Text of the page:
Karl William Onthank was a university administrator and environmental advocate who helped modernize Oregon's educational system while also shepherding conservation efforts throughout the state. In his role as a long-serving administrator at the University of Oregon, he worked to protect the educational rights of students in both wartime and peacetime and was integral in keeping the university operational throughout multiple administrations. In addition to his work on campus, Onthank was heralded as the Apostle of the Wilderness whose influence as an outspoken advocate for environmental protection extended far beyond the state.
Born in Vineland, New Jersey, on August 7, 1890, Onthank and his family crossed the country by train in 1902 and settled in Hood River. In 1909, he disembarked from another train, this time at the station in Eugene, where he enrolled at the University of Oregon and began his fifty-year affiliation with the institution.
Onthank thrived as an undergraduate. He was the only university student appointed to the editorship of both the student newspaper, the Emerald, and the yearbook, Oregana. He helped found the campus chapter of Alpha Tau Omega fraternity in 1910 and was inducted into the Friars, an honorary society formed in 1910 to recognize upperclassmen for their scholarship and service to the University of Oregon. Onthank entered the university’s nascent journalism program and took preparatory teaching courses, completing his Bachelor of Arts degree in 1913.
Onthank was a school principal in Hood River before becoming the superintendent of Tillamook schools in 1914, returning to the University of Oregon during the summers to work on a Master of Arts degree, which he completed in 1915. That year, he married Ruth McLaren, who would become his partner in wilderness conservation. An invitation to be executive secretary to University of Oregon president Prince Lucien Campbell enticed Onthank back to Eugene in 1916. The Onthanks would call Eugene home for the rest of their lives, raising two daughters in the city and serving the community professionally and philanthropically.
For the next forty years, Onthank played several critical roles in the administration of the University of Oregon. In 1930, he was promoted to the newly created position of dean of personnel administration, a position he held for eighteen years. In 1948, he was named associate dean of students, with a focus on graduate job placement.
At three different periods, Onthank led the university as its interim president. Along with Henry Sheldon, dean of education, and comptroller Louis H. Johnson, Onthank served his first interim term after President Campbell became ill in 1924. He also held that position after Harry K. Newburn left in 1953 to work for the Ford Foundation and again in 1960 when O. Meredith Wilson resigned to be president of the University of Minnesota.
Throughout his long career at the University of Oregon, Onthank helped shepherd the campus through two world wars. As Oregon prepared for U.S. entry into World War I in 1918, he assisted Col. John Leader in readying a University of Oregon battalion for combat. Twenty-four years later, as the university's representative to the National Japanese American Student Relocation Council, he spearheaded the effort to relocate Japanese American students at the University of Oregon so they could continue their education. Due to his efforts, more than half of the two dozen Japanese American students enrolled at the university were relocated to universities in Colorado, Utah, Minnesota, and Ohio. Others continued their coursework through Oregon's extension service.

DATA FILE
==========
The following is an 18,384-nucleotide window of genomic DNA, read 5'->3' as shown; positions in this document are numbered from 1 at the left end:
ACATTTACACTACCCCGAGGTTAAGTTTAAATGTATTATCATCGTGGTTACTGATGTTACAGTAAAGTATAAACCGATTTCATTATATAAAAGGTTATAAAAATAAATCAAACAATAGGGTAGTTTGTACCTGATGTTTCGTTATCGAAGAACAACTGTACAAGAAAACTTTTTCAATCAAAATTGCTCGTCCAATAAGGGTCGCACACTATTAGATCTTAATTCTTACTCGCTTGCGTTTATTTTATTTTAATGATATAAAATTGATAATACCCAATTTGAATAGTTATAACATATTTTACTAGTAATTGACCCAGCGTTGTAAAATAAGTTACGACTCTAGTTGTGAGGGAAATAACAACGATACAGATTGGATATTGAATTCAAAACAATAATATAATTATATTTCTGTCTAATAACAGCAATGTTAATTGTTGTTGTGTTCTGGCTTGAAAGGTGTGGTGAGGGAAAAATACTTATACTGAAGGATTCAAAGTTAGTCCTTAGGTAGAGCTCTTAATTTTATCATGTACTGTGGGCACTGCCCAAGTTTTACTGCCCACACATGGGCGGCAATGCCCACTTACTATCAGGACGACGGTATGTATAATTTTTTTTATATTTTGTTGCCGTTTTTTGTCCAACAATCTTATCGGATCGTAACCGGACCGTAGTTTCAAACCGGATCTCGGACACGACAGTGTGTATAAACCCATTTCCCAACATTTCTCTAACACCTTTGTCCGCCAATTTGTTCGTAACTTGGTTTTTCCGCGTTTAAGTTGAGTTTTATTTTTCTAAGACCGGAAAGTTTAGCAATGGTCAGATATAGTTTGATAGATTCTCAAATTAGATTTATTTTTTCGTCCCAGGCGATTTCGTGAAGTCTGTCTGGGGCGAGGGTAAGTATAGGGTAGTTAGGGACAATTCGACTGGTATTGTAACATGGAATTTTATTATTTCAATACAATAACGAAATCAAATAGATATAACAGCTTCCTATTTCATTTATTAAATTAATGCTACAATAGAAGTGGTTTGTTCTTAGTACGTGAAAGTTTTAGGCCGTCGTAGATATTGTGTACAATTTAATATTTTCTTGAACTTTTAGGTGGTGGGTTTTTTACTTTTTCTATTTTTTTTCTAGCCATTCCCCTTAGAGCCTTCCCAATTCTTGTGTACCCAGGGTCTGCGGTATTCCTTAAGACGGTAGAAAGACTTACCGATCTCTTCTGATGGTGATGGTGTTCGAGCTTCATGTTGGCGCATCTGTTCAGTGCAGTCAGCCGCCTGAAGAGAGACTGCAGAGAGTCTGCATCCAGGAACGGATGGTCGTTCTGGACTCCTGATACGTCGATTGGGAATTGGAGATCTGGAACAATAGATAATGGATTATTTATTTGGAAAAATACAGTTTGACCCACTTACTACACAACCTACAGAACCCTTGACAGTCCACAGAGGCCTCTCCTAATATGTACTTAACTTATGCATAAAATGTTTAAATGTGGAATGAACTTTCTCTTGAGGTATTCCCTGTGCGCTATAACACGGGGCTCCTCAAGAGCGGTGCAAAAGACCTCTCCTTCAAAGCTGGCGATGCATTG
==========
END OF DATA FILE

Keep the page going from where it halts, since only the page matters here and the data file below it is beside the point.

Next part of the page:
Onthank’s service to Oregon extended beyond his work as a university administrator. He and Ruth Onthank were instrumental in conservation efforts. Beginning with the effort to protect Spencer Butte in Eugene from logging and development in the 1930s, the couple initiated the formation of Friends of the Three Sisters Wilderness, Save the McKenzie River Association, the Federation of Western Outdoor Clubs, the Oregon Roadside Council, the Nature Conservancy, and the Northwest Wilderness Conference. Karl Onthank served on the Oregon State Water Resources Board, the Waldo Lake Advisory Board of the U.S. Forest Service, the Oregon Outdoor Advisory Council, and the Advisory Board on Oregon and California Land Management under the auspices of the U.S. Department of the Interior.
National organizations frequently sought Onthank’s advice and counsel, and he helped to significantly improve the efficacy of conservation efforts across the country. Stewart M. Brandborg, longtime executive director of the Wilderness Society in Washington, D.C., said that Onthank, “probably more than any one individual, has caused the United States Forest Service to re-examine its attitudes and change its programming in the area of recreational use and preservation of wilderness areas.”
Onthank was honored for both his university service and his conservation work. The University of Oregon established the Karl W. Onthank Scholarship in 1960 as a legacy to his service to the campus community and presented him with an Alumni Recognition Award in 1967. In February 1967, the Oregon Park and Recreation Society recognized Onthank with its Distinguished Service Award, and he and Ruth jointly received the Oregon Wildlife Federation Conservation Award. Karl Onthank died in Eugene on October 27, 1967.
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Marsh, Kevin R. Drawing Lines in the Forest: Wilderness Areas in the Pacific Northwest. Seattle: University of Washington Press, 2007.
Sanderlin, Cliff. “University’s Friend, Karl Onthank Dies.” Oregon Daily Emerald (Eugene, OR), Oct. 30, 1967, 1-2.